Why I Became a CRNA

Christine Zambricki, MS, CRNA, FAAN

  • Apr 23, 2014

CRNA since 1978

Christine ZambrickiI was seeking graduate education as a professional nurse and wanted to pursue a specialty in which I would be able to use what I learned on a daily basis to provide the best possible care to my patients. From the first time I set foot in an operating room and saw a CRNA practicing, I never looked back. This was the best career decision of my life.
As a CRNA, I focus my attention on one patient at a time. I am in constant contact with them, meeting their psychological, physical, and emotional needs throughout the perioperative continuum. Treating patients in this fashion gives me the ability to use my expert knowledge of anatomy and physiology, pharmacology, physics and chemistry, and psychosocial domains to deliver the best possible anesthesia experience to each of my patients.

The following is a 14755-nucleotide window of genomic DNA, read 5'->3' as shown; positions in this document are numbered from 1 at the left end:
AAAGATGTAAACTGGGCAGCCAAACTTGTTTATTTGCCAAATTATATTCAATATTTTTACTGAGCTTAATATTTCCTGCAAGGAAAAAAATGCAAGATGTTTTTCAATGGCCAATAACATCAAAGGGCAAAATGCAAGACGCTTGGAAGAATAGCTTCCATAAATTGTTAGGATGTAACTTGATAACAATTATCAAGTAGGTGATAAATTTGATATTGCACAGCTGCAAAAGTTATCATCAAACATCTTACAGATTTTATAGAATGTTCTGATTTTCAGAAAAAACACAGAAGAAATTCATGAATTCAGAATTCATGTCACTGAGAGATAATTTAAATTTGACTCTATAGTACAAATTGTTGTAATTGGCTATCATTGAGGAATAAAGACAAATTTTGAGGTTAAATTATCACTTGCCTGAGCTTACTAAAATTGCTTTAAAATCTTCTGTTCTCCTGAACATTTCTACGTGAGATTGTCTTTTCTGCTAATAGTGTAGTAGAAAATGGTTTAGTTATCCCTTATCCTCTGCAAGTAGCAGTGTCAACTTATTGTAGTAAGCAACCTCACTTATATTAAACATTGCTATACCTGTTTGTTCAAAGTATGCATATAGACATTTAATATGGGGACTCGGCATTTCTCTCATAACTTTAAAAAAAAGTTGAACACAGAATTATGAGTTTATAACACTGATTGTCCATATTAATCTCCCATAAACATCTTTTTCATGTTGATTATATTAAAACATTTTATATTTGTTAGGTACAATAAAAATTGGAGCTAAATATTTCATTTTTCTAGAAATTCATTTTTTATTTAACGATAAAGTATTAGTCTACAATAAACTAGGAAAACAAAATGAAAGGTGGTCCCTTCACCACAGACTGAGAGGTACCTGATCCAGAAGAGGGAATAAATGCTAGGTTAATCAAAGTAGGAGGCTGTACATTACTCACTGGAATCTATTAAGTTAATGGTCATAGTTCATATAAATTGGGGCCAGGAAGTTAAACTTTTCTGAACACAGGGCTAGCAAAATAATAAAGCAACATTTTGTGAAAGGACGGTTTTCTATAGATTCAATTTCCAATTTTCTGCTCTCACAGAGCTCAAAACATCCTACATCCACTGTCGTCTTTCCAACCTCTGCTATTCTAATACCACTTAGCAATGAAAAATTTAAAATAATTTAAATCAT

Because of the autonomous nature of nurse anesthesia, I am able to independently make difficult decisions when faced with clinical choices. This degree of decision making, based on a foundation of in-depth knowledge, is unique in nursing.
Working as an essential member of the interprofessional surgical team is both intense and fun. Relationships are built, trust is earned, and there is mutual respect for the role that each of us plays. Day in and day out, the surgical team proves greater than the sum of its parts.
My career has included roles as a healthcare executive, an academic program director, a healthcare policy expert, and most importantly, an excellent anesthesia provider.
The profession, along with the AANA, is a source of great pride and inspiration to me.
To those thinking of joining the profession: This will be the best career decision that you can make. Remain committed, and nurture the future generations of CRNAs when it is your turn to do so. Enjoy an extremely high level of job satisfaction.